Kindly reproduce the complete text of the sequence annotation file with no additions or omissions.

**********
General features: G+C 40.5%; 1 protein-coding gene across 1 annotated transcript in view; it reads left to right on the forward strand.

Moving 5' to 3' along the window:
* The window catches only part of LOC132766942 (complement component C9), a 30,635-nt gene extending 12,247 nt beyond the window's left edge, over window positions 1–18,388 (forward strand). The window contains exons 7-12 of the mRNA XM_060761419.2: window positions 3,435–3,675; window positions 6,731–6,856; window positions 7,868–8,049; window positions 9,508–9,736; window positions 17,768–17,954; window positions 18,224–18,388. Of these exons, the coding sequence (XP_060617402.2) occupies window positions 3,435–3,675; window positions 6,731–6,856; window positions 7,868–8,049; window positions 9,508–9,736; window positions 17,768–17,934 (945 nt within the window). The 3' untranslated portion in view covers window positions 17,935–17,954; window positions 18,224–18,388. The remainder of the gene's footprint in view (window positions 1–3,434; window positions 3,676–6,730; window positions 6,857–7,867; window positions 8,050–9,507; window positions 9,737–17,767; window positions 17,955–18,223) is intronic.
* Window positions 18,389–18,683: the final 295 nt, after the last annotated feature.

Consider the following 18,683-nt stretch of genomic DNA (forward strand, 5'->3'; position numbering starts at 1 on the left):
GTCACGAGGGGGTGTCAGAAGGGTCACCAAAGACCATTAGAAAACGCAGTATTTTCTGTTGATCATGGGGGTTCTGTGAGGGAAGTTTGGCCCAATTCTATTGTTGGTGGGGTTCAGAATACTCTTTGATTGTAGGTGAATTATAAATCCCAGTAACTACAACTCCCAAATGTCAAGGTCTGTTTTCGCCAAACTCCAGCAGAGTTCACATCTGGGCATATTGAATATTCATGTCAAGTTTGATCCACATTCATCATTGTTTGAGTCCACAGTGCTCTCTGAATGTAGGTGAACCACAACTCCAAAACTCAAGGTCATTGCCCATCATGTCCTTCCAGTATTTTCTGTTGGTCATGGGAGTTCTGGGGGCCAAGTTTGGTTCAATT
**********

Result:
General features: G+C 40.5%; 1 protein-coding gene across 1 annotated transcript in view; it reads left to right on the forward strand.

Moving 5' to 3' along the window:
* The window catches only part of LOC132766942 (complement component C9), a 30,635-nt gene extending 12,247 nt beyond the window's left edge, over window positions 1–18,388 (forward strand). The window contains exons 7-12 of the mRNA XM_060761419.2: window positions 3,435–3,675; window positions 6,731–6,856; window positions 7,868–8,049; window positions 9,508–9,736; window positions 17,768–17,954; window positions 18,224–18,388. Of these exons, the coding sequence (XP_060617402.2) occupies window positions 3,435–3,675; window positions 6,731–6,856; window positions 7,868–8,049; window positions 9,508–9,736; window positions 17,768–17,934 (945 nt within the window). The 3' untranslated portion in view covers window positions 17,935–17,954; window positions 18,224–18,388. The remainder of the gene's footprint in view (window positions 1–3,434; window positions 3,676–6,730; window positions 6,857–7,867; window positions 8,050–9,507; window positions 9,737–17,767; window positions 17,955–18,223) is intronic.
* Window positions 18,389–18,683: the final 295 nt, after the last annotated feature.

Consider the following 18,683-nt stretch of genomic DNA (forward strand, 5'->3'; position numbering starts at 1 on the left):
GTCACGAGGGGGTGTCAGAAGGGTCACCAAAGACCATTAGAAAACGCAGTATTTTCTGTTGATCATGGGGGTTCTGTGAGGGAAGTTTGGCCCAATTCTATTGTTGGTGGGGTTCAGAATACTCTTTGATTGTAGGTGAATTATAAATCCCAGTAACTACAACTCCCAAATGTCAAGGTCTGTTTTCGCCAAACTCCAGCAGAGTTCACATCTGGGCATATTGAATATTCATGTCAAGTTTGATCCACATTCATCATTGTTTGAGTCCACAGTGCTCTCTGAATGTAGGTGAACCACAACTCCAAAACTCAAGGTCATTGCCCATCATGTCCTTCCAGTATTTTCTGTTGGTCATGGGAGTTCTGGGGGCCAAGTTTGGTTCAATT